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2004

JSE reports under IFRSs using XBRL

23 Dec 2004

The JSE Securities Exchange of South Africa is the first major stock exchange in the world to report its financial statements according to International Financial Reporting Standards (IFRSs) using eXtensible Business Reporting Language (XBRL).

XBRL is an electronic format or language that aims to streamline and simplify the flow, preparation, and analysis of financial reports and accounting data. The JSE's announcement said:

In an IFRS context, XBRL offers many benefits. For example, for fund managers, analysts, and retail investors, financial reporting in XBRL format will improve their ability to analyze companies, make appropriate comparisons, and thus improve their investment decision-making. Essentially, XBRL's data tagging acts like a bar code, identifying the various components making up financial statements. The tags allow the data's meaning to remain clear and contextually accurate, even when data is transferred between various parties. XBRL allows for easier adaptation of changing reporting needs, including the conversion from local GAAP to IFRS.

Click for JSE Press Release (PDF 24k).

Web-based technical update on IASs 2, 11, 18

22 Dec 2004

The Deloitte London IFRS Centre of Excellence is running a monthly series of hour-long Internet-based IFRS technical updates, focusing on the most important international accounting standards and how they will affect UK companies.

The eighth Webcast was run on 16 December 2004 and covered IAS 2 Inventories, IAS 11 Construction Contracts, and IAS 18 Revenue. To access the recording Click Here. The recording of each session will be available on this website for a period of at least 3 to 4 weeks from the date of the presentation. Links to past sessions may be found on our United Kingdom Page. The recording is no longer available online.

Japanese government submission on IFRS equivalence

22 Dec 2004

Although all European companies listed on a European securities market are required to use IFRSs starting in 2005, non-European companies listed in Europe have been given a deferral on switching to IFRSs until 2007. Meanwhile, the European Commission is studying whether, after the deferral period, foreign companies should be allowed to continue to file using certain national GAAPs that are deemed to be equivalent to IFRSs.

In particular, the Commission has asked the Committee of European Securities Regulators (CESR) to assess the equivalence of three national GAAPs – Canadian, Japanese, and US – to IFRSs. In October 2004, CESR invited comments on a (PDF 289k) on Equivalence of Certain Third Country GAAP and on Description of Certain Third Countries' Mechanisms of Enforcement of Financial Information. The Concept Paper addresses how CESR would undertake the assessment of equivalency. Click to download the (PDF 82k) to the CESR Concept Release.

ARC unanimously recommends IFRS 2 in Europe

22 Dec 2004

At its meeting in Brussels on 20 December 2004, the European Commission's Accounting Regulatory Committee (ARC) voted unanimously to recommend the adoption of IFRS 2 Share-based Payment for use in Europe.

One of ARC's 25 member countries (Hungary) abstained because of a language translation issue. IFRS 2 requires recognition of an expense based on the fair value of all share-based payments made by an entity, including employee stock options. To date, ARC has endorsed all of the 2003-2004 improved versions of IASs 1-41 (with two sections carved out of IAS 39) and IFRSs 1-5.

Is the European retail industry ready for IFRSs?

22 Dec 2004

A Deloitte European workgroup carried out a benchmarking study whose aim was to discover: How ready large European retailers are for IFRSs? The preferred accounting options retailers are contemplating to meet the challenges raised by the new standards? Whether those solutions are appropriate and workable? Whether there is consistent understanding of the application of IFRSs across the industry? The conclusions of the benchmarking are startling: The European retail industry may not yet be fully ready for IFRSs. Some retailers have underestimated the scale of the work needed to prepare for certain aspects of IFRSs. If current practices are maintained, companies may find themselves applying the standards in very different ways. IFRSs don't just pose technical challenges for the industry – they also create stakeholder communication issues. Click to download: (PDF 260k) (PDF 214k) (PDF 34k) .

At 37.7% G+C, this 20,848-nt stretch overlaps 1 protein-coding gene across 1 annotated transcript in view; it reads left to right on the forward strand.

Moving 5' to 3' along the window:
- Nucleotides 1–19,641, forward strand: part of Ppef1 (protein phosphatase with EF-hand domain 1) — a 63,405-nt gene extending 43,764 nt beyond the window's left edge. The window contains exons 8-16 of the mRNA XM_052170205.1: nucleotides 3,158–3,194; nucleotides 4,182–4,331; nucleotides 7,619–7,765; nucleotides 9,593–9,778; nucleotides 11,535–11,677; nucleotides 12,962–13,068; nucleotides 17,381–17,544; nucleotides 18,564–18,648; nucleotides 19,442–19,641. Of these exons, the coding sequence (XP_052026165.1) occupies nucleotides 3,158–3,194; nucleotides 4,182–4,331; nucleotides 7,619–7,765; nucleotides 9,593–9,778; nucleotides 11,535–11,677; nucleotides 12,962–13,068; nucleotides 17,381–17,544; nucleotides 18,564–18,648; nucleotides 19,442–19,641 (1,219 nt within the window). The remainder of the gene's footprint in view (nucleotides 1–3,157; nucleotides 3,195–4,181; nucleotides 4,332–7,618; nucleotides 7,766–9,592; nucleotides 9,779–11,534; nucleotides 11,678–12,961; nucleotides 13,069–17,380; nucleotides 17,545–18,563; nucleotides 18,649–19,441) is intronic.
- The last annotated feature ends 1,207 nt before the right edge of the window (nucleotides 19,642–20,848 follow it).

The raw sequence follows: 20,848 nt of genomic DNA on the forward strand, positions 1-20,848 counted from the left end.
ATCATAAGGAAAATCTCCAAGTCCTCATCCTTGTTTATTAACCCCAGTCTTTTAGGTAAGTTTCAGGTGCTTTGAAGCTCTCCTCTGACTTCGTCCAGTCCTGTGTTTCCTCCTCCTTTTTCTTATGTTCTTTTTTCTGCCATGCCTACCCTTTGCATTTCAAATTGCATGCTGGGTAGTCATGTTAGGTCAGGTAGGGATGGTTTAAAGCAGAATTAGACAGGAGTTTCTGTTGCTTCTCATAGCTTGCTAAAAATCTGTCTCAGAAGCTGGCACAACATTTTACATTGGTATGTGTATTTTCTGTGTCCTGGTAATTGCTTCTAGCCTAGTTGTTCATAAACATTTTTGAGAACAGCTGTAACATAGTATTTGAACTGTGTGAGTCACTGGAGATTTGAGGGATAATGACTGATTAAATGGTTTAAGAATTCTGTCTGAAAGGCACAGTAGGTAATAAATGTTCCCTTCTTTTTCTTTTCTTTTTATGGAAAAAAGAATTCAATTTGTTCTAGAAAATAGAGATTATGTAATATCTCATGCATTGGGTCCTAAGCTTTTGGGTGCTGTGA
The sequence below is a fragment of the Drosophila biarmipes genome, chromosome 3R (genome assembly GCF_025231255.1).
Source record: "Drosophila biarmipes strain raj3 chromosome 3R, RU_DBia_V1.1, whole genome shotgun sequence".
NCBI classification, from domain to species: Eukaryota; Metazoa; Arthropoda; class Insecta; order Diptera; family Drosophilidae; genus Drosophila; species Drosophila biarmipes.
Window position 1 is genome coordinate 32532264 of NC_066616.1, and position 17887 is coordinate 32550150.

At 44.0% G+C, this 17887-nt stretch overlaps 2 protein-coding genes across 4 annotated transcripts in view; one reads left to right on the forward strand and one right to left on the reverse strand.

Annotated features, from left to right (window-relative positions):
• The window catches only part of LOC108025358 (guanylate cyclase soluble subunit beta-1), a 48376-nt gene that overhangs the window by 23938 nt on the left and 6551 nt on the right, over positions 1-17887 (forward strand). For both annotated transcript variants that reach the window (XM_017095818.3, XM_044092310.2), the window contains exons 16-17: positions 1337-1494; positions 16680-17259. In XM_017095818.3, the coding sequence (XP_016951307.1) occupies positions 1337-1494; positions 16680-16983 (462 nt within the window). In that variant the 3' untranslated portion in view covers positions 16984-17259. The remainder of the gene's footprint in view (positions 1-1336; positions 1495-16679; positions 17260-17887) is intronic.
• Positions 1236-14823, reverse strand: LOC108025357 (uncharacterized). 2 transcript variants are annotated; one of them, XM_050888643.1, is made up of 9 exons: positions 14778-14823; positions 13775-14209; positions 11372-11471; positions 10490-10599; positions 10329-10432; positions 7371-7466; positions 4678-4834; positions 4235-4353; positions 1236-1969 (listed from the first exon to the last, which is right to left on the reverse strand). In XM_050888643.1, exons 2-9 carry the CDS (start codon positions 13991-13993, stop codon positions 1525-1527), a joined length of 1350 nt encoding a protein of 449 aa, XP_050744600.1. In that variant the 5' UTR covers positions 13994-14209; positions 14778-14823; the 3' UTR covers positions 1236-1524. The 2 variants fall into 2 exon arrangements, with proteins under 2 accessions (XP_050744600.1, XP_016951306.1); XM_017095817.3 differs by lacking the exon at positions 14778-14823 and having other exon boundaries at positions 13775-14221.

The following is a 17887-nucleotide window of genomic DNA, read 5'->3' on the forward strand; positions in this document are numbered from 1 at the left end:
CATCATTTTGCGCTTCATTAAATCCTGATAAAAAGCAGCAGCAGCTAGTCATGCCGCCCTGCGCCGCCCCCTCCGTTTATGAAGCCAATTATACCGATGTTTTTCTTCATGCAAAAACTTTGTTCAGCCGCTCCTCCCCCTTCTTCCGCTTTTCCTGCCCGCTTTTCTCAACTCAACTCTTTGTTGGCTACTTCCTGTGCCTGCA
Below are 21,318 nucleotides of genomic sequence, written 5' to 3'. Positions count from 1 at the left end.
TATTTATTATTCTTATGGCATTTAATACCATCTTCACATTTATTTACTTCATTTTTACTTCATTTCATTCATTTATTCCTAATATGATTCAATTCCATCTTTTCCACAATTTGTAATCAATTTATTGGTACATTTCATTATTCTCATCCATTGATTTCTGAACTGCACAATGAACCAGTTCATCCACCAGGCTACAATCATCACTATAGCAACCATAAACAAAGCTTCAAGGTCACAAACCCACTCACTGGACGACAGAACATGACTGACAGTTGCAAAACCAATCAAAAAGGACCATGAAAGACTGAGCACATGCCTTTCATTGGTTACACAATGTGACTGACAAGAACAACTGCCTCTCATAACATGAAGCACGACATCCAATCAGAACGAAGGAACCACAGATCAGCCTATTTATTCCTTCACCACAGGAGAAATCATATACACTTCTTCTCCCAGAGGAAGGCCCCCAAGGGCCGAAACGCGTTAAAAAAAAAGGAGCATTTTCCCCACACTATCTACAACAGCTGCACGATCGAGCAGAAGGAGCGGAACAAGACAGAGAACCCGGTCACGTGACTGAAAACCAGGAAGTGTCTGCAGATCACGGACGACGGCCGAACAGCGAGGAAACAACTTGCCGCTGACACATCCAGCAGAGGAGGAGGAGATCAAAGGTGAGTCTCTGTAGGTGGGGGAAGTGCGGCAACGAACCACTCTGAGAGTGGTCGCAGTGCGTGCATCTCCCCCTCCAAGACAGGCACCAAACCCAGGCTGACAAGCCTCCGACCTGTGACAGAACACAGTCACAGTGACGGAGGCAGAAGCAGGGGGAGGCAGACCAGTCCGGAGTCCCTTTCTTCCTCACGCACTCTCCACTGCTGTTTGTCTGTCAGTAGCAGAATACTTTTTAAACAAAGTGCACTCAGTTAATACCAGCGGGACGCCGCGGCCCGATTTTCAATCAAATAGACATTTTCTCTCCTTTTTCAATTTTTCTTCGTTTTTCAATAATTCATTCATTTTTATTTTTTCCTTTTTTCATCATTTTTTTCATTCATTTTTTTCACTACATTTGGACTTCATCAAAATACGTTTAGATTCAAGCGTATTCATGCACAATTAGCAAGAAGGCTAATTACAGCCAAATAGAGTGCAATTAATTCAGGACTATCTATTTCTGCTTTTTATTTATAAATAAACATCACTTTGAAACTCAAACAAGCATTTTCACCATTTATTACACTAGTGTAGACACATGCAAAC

A Deloitte European workgroup carried out a benchmarking study whose aim was to discover:

  • How ready large European retailers are for IFRSs?
  • The preferred accounting options retailers are contemplating to meet the challenges raised by the new standards?
  • Whether those solutions are appropriate and workable?
  • Whether there is consistent understanding of the application of IFRSs across the industry?
The conclusions of the benchmarking are startling:
  • The European retail industry may not yet be fully ready for IFRSs.
  • Some retailers have underestimated the scale of the work needed to prepare for certain aspects of IFRSs.
  • If current practices are maintained, companies may find themselves applying the standards in very different ways.
  • IFRSs don't just pose technical challenges for the industry – they also create stakeholder communication issues.
Click to download:

Special IAS Plus newsletter: IFRIC Update

21 Dec 2004

A new special edition of our IAS Plus newsletter presents an International Financial Reporting Committee Update.

The update covers IFRIC Interpretations 1 to 5 and the IFRIC amendment of SIC-12. Each Interpretation is summarised, and special first-time adoption issues are discussed. Click to download the (PDF 104k) of our IAS Plus newsletter. You will find links to all past editions of the newsletter Here. You will find links to summaries of IFRIC's current agenda projects Here.

Basel Committee release on IFRSs

21 Dec 2004

The Basel Committee on Banking Supervision has published a press release on the treatment of certain items reported under IFRSs for bank regulatory capital purposes.

This is the third in a series of press releases on this subject. Click to Download the Release (PDF 86k). The PDF file includes clickable links to the earlier press releases.

S&P proposes IFRS transition disclosures

21 Dec 2004